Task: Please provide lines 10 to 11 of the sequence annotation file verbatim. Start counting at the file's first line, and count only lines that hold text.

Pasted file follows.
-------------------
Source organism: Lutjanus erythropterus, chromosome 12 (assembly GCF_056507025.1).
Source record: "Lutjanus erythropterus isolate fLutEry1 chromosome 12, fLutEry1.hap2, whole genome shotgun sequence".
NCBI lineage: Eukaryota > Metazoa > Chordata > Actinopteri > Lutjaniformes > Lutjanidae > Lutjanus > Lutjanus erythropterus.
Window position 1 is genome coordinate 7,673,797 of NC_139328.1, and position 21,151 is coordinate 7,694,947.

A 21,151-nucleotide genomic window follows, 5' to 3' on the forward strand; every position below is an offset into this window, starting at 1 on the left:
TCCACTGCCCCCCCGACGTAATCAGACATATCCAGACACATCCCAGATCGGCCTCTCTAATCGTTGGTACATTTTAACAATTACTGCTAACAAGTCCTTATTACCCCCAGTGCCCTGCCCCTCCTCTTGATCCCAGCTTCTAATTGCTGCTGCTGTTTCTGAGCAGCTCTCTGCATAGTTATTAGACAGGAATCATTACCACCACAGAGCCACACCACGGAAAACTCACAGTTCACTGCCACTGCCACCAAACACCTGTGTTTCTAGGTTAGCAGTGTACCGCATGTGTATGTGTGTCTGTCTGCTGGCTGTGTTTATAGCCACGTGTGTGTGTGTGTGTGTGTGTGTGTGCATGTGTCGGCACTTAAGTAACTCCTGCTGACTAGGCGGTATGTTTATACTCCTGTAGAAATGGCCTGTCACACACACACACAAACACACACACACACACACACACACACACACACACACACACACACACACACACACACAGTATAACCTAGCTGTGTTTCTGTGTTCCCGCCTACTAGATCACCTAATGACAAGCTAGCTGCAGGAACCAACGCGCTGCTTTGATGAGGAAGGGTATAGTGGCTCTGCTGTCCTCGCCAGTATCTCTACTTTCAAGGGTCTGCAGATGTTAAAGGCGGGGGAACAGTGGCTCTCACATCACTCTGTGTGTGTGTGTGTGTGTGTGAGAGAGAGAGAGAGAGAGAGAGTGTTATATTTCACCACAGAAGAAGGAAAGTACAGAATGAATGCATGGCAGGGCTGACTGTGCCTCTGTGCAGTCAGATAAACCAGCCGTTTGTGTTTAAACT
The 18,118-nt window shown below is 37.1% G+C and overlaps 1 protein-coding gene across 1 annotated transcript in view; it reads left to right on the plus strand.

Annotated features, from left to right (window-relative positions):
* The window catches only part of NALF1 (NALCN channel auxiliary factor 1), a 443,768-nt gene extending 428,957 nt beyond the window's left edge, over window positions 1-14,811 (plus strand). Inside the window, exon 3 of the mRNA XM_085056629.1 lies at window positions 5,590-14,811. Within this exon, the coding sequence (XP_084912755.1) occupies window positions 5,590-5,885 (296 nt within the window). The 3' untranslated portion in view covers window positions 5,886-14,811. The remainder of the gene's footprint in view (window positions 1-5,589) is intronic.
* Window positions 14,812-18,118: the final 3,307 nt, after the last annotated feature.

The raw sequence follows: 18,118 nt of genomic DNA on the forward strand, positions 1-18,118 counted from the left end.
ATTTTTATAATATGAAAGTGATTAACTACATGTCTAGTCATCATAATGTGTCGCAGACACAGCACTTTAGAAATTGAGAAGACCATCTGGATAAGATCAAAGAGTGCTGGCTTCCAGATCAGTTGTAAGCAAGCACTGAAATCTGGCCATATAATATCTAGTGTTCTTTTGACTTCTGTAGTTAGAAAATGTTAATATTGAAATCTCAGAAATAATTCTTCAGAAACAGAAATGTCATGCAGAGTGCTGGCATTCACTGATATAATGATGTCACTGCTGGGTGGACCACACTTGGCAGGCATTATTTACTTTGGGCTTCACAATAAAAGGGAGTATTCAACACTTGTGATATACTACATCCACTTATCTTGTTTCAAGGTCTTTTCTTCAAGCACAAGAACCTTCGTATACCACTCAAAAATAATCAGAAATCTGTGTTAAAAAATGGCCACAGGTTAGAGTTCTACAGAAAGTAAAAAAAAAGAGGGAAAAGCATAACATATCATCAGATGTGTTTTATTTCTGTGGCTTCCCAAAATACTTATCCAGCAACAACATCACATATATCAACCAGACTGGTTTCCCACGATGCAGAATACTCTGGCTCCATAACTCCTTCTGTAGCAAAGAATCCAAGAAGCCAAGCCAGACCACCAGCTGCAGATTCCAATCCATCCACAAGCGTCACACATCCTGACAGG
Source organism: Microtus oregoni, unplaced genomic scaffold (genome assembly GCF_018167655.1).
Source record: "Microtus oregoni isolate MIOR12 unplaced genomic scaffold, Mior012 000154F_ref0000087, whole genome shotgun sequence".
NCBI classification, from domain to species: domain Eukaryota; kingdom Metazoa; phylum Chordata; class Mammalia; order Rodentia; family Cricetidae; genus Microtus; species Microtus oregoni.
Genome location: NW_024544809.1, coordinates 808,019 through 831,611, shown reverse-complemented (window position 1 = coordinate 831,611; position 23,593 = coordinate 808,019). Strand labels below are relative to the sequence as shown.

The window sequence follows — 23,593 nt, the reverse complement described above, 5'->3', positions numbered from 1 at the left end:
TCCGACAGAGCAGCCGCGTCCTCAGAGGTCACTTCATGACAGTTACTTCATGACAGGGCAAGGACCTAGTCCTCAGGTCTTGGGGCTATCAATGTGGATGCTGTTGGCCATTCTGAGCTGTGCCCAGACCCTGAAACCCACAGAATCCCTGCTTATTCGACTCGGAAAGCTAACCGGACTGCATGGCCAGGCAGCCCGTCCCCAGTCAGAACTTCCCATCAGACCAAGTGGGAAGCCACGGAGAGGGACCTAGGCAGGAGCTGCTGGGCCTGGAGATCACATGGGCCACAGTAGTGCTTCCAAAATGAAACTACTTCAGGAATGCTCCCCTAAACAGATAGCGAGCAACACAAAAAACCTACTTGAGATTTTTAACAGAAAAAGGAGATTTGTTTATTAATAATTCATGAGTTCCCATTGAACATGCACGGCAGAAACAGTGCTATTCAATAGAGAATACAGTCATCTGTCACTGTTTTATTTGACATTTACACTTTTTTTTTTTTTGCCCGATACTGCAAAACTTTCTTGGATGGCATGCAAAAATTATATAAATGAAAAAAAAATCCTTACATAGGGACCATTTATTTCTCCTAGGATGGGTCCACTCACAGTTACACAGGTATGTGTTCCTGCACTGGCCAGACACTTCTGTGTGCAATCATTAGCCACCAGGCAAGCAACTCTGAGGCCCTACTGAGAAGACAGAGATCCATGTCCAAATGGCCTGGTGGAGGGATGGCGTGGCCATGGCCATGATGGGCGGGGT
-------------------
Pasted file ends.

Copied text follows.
* Window positions 14,812-18,118: the final 3,307 nt, after the last annotated feature.

The raw sequence follows: 18,118 nt of genomic DNA on the forward strand, positions 1-18,118 counted from the left end.